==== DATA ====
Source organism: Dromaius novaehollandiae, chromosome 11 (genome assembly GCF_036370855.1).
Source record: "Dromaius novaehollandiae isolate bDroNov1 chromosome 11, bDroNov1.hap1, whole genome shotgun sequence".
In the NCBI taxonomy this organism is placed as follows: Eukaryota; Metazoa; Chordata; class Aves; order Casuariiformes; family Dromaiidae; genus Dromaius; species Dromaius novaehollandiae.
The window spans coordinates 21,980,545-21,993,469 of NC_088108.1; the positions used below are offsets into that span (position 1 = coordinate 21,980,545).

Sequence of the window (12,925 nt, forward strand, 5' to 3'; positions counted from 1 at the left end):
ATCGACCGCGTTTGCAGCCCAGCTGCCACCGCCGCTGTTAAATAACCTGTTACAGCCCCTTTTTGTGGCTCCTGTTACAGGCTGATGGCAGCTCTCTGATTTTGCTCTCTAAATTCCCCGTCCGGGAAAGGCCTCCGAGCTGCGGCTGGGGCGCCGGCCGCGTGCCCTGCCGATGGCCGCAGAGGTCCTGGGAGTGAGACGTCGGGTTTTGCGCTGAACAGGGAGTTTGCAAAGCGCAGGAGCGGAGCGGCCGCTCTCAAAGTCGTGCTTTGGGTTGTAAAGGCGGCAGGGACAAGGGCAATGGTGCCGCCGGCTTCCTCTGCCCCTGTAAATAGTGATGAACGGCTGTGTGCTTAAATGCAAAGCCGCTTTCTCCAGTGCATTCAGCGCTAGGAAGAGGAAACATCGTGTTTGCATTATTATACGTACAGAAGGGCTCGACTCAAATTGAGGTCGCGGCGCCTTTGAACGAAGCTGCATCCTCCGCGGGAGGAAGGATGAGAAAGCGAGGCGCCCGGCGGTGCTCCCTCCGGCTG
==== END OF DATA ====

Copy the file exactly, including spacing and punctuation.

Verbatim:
Source organism: Dromaius novaehollandiae, chromosome 11 (genome assembly GCF_036370855.1).
Source record: "Dromaius novaehollandiae isolate bDroNov1 chromosome 11, bDroNov1.hap1, whole genome shotgun sequence".
In the NCBI taxonomy this organism is placed as follows: Eukaryota; Metazoa; Chordata; class Aves; order Casuariiformes; family Dromaiidae; genus Dromaius; species Dromaius novaehollandiae.
The window spans coordinates 21,980,545-21,993,469 of NC_088108.1; the positions used below are offsets into that span (position 1 = coordinate 21,980,545).

Sequence of the window (12,925 nt, forward strand, 5' to 3'; positions counted from 1 at the left end):
ATCGACCGCGTTTGCAGCCCAGCTGCCACCGCCGCTGTTAAATAACCTGTTACAGCCCCTTTTTGTGGCTCCTGTTACAGGCTGATGGCAGCTCTCTGATTTTGCTCTCTAAATTCCCCGTCCGGGAAAGGCCTCCGAGCTGCGGCTGGGGCGCCGGCCGCGTGCCCTGCCGATGGCCGCAGAGGTCCTGGGAGTGAGACGTCGGGTTTTGCGCTGAACAGGGAGTTTGCAAAGCGCAGGAGCGGAGCGGCCGCTCTCAAAGTCGTGCTTTGGGTTGTAAAGGCGGCAGGGACAAGGGCAATGGTGCCGCCGGCTTCCTCTGCCCCTGTAAATAGTGATGAACGGCTGTGTGCTTAAATGCAAAGCCGCTTTCTCCAGTGCATTCAGCGCTAGGAAGAGGAAACATCGTGTTTGCATTATTATACGTACAGAAGGGCTCGACTCAAATTGAGGTCGCGGCGCCTTTGAACGAAGCTGCATCCTCCGCGGGAGGAAGGATGAGAAAGCGAGGCGCCCGGCGGTGCTCCCTCCGGCTG